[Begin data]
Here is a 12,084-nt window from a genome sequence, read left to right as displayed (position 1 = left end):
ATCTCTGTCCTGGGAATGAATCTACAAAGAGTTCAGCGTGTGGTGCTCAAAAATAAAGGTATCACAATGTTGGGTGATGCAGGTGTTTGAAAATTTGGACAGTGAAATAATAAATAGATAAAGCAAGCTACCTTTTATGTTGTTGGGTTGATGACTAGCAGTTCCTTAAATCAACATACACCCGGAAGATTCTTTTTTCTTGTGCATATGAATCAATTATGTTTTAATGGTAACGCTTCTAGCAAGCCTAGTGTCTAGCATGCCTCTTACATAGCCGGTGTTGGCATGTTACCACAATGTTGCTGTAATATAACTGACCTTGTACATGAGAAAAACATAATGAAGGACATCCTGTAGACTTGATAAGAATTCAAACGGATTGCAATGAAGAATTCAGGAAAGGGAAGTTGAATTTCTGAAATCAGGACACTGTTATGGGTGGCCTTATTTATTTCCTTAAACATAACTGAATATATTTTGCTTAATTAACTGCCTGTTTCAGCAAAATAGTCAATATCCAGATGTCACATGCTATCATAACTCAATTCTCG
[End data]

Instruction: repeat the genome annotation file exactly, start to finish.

Here is a 12,084-nt window from a genome sequence, read left to right as displayed (position 1 = left end):
ATCTCTGTCCTGGGAATGAATCTACAAAGAGTTCAGCGTGTGGTGCTCAAAAATAAAGGTATCACAATGTTGGGTGATGCAGGTGTTTGAAAATTTGGACAGTGAAATAATAAATAGATAAAGCAAGCTACCTTTTATGTTGTTGGGTTGATGACTAGCAGTTCCTTAAATCAACATACACCCGGAAGATTCTTTTTTCTTGTGCATATGAATCAATTATGTTTTAATGGTAACGCTTCTAGCAAGCCTAGTGTCTAGCATGCCTCTTACATAGCCGGTGTTGGCATGTTACCACAATGTTGCTGTAATATAACTGACCTTGTACATGAGAAAAACATAATGAAGGACATCCTGTAGACTTGATAAGAATTCAAACGGATTGCAATGAAGAATTCAGGAAAGGGAAGTTGAATTTCTGAAATCAGGACACTGTTATGGGTGGCCTTATTTATTTCCTTAAACATAACTGAATATATTTTGCTTAATTAACTGCCTGTTTCAGCAAAATAGTCAATATCCAGATGTCACATGCTATCATAACTCAATTCTCG